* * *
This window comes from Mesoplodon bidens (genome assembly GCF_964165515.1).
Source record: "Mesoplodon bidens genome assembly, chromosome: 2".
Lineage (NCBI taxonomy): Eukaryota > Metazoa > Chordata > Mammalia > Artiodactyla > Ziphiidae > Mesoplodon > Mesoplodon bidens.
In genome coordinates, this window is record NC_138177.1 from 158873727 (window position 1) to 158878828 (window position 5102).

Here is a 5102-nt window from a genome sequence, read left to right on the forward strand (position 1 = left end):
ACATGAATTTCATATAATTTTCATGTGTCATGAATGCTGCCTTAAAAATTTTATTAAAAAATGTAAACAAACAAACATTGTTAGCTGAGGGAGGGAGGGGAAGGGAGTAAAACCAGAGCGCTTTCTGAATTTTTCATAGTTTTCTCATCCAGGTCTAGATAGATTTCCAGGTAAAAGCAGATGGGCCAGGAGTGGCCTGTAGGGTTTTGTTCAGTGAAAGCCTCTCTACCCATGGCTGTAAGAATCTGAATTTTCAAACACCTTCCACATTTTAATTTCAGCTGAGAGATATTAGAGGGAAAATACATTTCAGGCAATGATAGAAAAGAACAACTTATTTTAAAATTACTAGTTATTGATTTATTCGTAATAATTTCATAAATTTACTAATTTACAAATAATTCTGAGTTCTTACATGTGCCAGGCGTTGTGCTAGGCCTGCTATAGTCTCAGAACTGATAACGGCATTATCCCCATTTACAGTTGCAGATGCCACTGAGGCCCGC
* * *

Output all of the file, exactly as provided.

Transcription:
This window comes from Mesoplodon bidens (genome assembly GCF_964165515.1).
Source record: "Mesoplodon bidens genome assembly, chromosome: 2".
Lineage (NCBI taxonomy): Eukaryota > Metazoa > Chordata > Mammalia > Artiodactyla > Ziphiidae > Mesoplodon > Mesoplodon bidens.
In genome coordinates, this window is record NC_138177.1 from 158873727 (window position 1) to 158878828 (window position 5102).

Here is a 5102-nt window from a genome sequence, read left to right on the forward strand (position 1 = left end):
ACATGAATTTCATATAATTTTCATGTGTCATGAATGCTGCCTTAAAAATTTTATTAAAAAATGTAAACAAACAAACATTGTTAGCTGAGGGAGGGAGGGGAAGGGAGTAAAACCAGAGCGCTTTCTGAATTTTTCATAGTTTTCTCATCCAGGTCTAGATAGATTTCCAGGTAAAAGCAGATGGGCCAGGAGTGGCCTGTAGGGTTTTGTTCAGTGAAAGCCTCTCTACCCATGGCTGTAAGAATCTGAATTTTCAAACACCTTCCACATTTTAATTTCAGCTGAGAGATATTAGAGGGAAAATACATTTCAGGCAATGATAGAAAAGAACAACTTATTTTAAAATTACTAGTTATTGATTTATTCGTAATAATTTCATAAATTTACTAATTTACAAATAATTCTGAGTTCTTACATGTGCCAGGCGTTGTGCTAGGCCTGCTATAGTCTCAGAACTGATAACGGCATTATCCCCATTTACAGTTGCAGATGCCACTGAGGCCCGC